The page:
The Limited Times

Now you can see non-English news...

Taurine shows its ability to reverse aging after prolonging life in mice


Highlights: Taurine, an amino acid, is found naturally in the body and can be consumed by eating meat, fish or dairy products. In humans, the level of taurine in people in their 60s was only one-third that of five-year-olds. The amino acid has also been linked to a better functioning of the immune system and less obesity and has an essential role since embryonic development. In the U.S., a team led by Nir Barzilai is about to launch the TAME project to test the anti-aging power of metformin.

Experiments with animals and people indicate that levels of this amino acid can be raised and extend life in rodents the equivalent of eight human years

Although with old age the ailments multiply, having many years is not considered a disease. Therefore, it is difficult to propose trials to test drugs that aim to treat what happens to us when time passes. However, there are several groups of scientists who want to carry out large experiments on humans to see if it is possible to act on aging and the health problems that accompany it. In the United States, a team led by Nir Barzilai, director of the Institute for Research on Aging at Albert Einstein School of Medicine, is about to launch the TAME project, a series of trials with more than 3,000 participants to test the anti-aging power of metformin, a drug used against diabetes. To win FDA approval, the body that decides which drugs are marketed in the U.S., will analyze the effects of metformin in the prevention of cardiovascular disease, cancer or dementia, all of which are more common in the middle of life.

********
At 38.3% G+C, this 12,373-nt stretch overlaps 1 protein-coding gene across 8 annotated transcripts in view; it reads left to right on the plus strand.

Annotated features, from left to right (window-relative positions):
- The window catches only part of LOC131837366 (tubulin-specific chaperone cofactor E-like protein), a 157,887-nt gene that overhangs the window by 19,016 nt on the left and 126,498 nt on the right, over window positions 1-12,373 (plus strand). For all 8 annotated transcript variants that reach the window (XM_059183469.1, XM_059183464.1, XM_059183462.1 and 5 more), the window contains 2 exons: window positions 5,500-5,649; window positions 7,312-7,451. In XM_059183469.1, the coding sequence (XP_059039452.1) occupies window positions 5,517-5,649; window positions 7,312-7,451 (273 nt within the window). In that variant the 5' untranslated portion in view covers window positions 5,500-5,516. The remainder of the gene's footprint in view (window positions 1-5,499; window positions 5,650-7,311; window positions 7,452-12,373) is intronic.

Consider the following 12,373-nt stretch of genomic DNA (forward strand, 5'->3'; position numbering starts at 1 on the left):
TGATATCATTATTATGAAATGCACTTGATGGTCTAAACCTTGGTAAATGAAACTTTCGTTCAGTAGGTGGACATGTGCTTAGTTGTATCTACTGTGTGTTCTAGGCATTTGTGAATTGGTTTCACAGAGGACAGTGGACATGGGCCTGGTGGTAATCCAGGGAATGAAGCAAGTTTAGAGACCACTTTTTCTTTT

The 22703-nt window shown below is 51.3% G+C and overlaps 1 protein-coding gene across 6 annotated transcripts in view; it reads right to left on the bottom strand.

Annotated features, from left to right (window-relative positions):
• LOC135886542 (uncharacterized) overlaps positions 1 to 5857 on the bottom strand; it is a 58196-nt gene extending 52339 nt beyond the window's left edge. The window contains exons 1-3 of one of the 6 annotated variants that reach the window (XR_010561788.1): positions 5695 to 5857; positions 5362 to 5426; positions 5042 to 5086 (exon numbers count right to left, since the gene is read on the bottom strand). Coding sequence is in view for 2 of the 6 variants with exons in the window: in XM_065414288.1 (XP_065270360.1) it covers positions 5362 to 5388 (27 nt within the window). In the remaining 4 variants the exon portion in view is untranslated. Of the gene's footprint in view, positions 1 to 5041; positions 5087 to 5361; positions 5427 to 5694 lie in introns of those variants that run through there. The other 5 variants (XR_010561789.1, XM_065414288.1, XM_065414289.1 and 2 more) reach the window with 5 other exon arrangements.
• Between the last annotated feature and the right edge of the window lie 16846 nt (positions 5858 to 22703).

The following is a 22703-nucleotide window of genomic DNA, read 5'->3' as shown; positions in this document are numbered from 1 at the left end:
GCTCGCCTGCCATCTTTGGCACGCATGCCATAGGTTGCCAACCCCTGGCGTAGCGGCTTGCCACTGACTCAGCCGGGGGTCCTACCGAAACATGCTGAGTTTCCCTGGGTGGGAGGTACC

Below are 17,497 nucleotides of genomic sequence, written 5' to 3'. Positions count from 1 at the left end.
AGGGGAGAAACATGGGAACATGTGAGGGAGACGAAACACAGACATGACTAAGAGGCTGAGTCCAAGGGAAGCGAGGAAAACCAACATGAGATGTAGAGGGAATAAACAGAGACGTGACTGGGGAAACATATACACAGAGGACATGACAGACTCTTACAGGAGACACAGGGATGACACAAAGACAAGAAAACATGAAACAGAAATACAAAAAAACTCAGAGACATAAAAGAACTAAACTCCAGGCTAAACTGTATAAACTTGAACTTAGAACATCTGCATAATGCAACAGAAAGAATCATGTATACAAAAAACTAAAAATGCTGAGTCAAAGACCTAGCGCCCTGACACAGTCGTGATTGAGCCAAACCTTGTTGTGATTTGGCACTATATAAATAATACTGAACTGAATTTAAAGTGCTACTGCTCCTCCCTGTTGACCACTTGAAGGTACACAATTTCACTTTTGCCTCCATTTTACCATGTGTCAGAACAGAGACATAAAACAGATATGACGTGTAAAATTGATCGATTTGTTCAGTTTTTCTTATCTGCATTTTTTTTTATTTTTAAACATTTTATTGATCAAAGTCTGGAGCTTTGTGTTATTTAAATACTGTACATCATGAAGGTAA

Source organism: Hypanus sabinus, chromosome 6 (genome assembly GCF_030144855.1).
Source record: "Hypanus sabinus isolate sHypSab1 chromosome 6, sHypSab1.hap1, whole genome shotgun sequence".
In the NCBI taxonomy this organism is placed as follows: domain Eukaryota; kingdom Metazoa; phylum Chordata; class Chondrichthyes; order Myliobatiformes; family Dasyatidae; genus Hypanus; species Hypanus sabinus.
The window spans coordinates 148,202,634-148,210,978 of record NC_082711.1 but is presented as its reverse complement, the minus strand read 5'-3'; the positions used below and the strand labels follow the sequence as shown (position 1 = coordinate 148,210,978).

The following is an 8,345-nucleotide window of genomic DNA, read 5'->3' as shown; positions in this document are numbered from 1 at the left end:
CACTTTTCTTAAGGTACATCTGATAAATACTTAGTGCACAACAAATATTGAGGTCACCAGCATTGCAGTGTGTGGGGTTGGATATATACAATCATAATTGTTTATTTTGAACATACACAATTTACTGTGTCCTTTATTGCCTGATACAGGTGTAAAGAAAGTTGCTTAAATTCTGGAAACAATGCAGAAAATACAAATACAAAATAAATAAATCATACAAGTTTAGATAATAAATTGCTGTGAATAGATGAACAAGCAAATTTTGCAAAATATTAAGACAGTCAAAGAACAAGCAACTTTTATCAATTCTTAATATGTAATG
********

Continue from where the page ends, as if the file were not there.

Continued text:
The journal Science publishes an international study that proposes to include taurine among the substances that can slow down aging. This amino acid, famous as an additive in many energy drinks, is found naturally in the body and can be consumed by eating meat, fish or dairy products. In their article, the researchers explain how they have found that, in all the animals studied, blood taurine levels decrease with age. In humans, the team led by Vijay Yadav of Columbia University found that the level of taurine in people in their 60s was only one-third that of five-year-olds. The researcher became interested in taurine during previous work on osteoporosis, when he observed its role in bone generation.

The amino acid has also been linked to a better functioning of the immune system and less obesity and has an essential role since embryonic development. As explained in the article, organisms have a concentration up to four times higher in embryonic tissues than in adults and the lack of taurine during the initial development of an individual can cause osteoporosis and blindness, problems that can be alleviated with supplements.

Learn moreWhy it's so hard to create anti-aging drugs

Based on this correlation between taurine deficiency and aging, the researchers tested whether giving it as an additive to mice would reduce their biological age. To do this, they chose mice of both sexes of 14 months, the equivalent of about 45 human years. Every day, part of the mice in the experiment received a taurine pill and another part took a placebo. After the experiment, rodents that had taken taurine lived, on average, 12% longer if they were females and 10% longer if they were males. It was up to four months longer, the equivalent of eight human years. The benefit was not limited to greater longevity either way, they also had better health and youthful traits, such as stronger bones and muscles, less depression, less insulin resistance, associated with diabetes, less obesity and a stronger immune system.

Signs of ageing

In addition to these more visible traits, the study also found the positive effects of taurine on the so-called hallmarks of aging. The pills reduced cellular senescence, the accumulation of cells unable to divide that continue to release harmful substances that inflame and injure neighboring cells. In addition, it protected against telomerase deficiency, which can lead to pulmonary fibrosis or dementia, reduced accumulated DNA damage and relieved inflammation. Similar beneficial effects were also observed in macaques.